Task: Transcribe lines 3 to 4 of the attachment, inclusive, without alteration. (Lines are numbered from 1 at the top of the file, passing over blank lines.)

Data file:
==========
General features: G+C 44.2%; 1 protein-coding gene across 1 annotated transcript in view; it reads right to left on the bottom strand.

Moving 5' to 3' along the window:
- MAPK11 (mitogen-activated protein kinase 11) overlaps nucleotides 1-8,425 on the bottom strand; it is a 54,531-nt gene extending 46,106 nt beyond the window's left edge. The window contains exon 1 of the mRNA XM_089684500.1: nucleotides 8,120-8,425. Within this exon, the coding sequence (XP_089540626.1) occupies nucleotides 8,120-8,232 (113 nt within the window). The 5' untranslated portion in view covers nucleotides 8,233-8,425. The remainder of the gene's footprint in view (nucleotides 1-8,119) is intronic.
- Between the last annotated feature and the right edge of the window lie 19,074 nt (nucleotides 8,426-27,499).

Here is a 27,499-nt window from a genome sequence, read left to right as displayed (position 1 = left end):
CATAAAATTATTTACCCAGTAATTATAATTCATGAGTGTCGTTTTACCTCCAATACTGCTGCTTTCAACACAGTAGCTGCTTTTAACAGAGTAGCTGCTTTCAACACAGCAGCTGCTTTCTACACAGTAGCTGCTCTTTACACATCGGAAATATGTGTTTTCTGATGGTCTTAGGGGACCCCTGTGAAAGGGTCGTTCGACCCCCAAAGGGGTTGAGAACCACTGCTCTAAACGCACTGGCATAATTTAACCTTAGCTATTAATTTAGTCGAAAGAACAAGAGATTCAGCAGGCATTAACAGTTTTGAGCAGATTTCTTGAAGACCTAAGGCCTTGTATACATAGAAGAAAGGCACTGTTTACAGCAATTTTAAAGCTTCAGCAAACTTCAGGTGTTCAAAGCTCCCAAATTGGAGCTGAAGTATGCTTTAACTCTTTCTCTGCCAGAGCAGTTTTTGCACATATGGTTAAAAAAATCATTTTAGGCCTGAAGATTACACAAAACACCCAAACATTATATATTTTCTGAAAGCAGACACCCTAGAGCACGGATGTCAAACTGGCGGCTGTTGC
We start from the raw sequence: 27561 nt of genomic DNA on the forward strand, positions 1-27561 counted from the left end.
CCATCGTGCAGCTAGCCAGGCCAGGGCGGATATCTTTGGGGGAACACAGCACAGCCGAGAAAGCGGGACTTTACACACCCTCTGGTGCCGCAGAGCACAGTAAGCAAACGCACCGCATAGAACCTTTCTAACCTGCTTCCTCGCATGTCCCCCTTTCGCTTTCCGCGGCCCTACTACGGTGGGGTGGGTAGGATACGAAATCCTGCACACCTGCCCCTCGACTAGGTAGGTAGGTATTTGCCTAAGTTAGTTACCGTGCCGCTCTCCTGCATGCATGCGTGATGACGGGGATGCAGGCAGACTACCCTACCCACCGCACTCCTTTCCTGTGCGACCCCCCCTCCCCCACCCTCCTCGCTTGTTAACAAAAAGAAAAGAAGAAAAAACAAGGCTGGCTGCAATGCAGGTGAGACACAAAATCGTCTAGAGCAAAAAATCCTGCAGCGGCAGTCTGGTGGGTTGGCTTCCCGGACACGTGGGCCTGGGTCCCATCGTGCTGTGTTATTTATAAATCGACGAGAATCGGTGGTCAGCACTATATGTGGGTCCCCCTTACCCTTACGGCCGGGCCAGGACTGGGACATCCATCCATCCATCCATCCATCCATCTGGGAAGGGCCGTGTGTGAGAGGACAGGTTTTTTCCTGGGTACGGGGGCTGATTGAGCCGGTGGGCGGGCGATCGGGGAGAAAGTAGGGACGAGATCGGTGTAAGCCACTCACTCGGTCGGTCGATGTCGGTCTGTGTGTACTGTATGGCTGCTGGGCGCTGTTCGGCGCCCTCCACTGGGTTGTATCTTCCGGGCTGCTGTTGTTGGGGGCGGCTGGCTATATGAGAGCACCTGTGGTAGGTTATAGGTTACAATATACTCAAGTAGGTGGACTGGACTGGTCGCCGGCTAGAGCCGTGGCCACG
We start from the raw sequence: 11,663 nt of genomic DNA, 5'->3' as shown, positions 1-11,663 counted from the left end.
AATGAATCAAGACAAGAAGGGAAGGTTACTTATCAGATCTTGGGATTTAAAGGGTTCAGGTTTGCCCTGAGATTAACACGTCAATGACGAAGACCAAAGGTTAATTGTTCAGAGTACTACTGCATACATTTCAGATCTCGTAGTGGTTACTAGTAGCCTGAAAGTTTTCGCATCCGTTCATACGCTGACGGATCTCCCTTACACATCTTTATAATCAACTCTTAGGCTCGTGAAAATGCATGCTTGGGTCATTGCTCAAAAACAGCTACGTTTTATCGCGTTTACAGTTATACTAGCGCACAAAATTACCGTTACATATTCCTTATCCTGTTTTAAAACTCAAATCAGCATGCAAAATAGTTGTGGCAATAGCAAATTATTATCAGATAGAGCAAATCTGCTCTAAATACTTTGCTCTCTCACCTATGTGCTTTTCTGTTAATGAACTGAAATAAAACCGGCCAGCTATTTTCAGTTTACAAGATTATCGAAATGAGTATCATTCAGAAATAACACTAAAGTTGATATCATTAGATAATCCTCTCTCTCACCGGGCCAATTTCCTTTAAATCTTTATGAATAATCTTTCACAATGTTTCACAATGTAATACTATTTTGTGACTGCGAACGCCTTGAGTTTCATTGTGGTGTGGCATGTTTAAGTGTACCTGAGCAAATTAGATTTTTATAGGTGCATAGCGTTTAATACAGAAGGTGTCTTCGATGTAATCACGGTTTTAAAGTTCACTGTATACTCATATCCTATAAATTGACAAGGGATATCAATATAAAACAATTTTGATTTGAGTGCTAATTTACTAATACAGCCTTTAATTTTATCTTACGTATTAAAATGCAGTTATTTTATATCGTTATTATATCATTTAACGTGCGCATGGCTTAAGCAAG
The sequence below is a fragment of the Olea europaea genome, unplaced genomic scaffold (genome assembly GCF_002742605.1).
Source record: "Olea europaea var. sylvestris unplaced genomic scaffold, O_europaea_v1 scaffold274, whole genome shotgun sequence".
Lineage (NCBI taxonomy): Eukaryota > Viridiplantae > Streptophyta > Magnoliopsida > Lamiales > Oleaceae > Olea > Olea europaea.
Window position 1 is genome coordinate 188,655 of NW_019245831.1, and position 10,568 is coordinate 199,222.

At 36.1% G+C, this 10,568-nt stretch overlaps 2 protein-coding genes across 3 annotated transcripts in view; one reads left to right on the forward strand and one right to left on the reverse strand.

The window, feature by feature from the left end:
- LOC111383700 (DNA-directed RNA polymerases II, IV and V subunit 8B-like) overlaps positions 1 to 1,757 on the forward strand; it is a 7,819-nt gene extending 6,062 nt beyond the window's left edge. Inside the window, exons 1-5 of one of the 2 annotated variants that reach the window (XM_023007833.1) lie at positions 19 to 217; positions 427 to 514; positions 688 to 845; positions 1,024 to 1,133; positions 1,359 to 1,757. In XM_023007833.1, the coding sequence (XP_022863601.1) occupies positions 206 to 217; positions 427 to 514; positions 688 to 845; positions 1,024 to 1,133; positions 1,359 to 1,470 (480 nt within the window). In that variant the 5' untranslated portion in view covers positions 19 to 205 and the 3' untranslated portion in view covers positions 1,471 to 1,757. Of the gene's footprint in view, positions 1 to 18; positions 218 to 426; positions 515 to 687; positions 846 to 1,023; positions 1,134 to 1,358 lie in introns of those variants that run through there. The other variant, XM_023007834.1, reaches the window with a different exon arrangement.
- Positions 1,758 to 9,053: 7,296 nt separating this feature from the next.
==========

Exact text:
- MAPK11 (mitogen-activated protein kinase 11) overlaps nucleotides 1-8,425 on the bottom strand; it is a 54,531-nt gene extending 46,106 nt beyond the window's left edge. The window contains exon 1 of the mRNA XM_089684500.1: nucleotides 8,120-8,425. Within this exon, the coding sequence (XP_089540626.1) occupies nucleotides 8,120-8,232 (113 nt within the window). The 5' untranslated portion in view covers nucleotides 8,233-8,425. The remainder of the gene's footprint in view (nucleotides 1-8,119) is intronic.
- Between the last annotated feature and the right edge of the window lie 19,074 nt (nucleotides 8,426-27,499).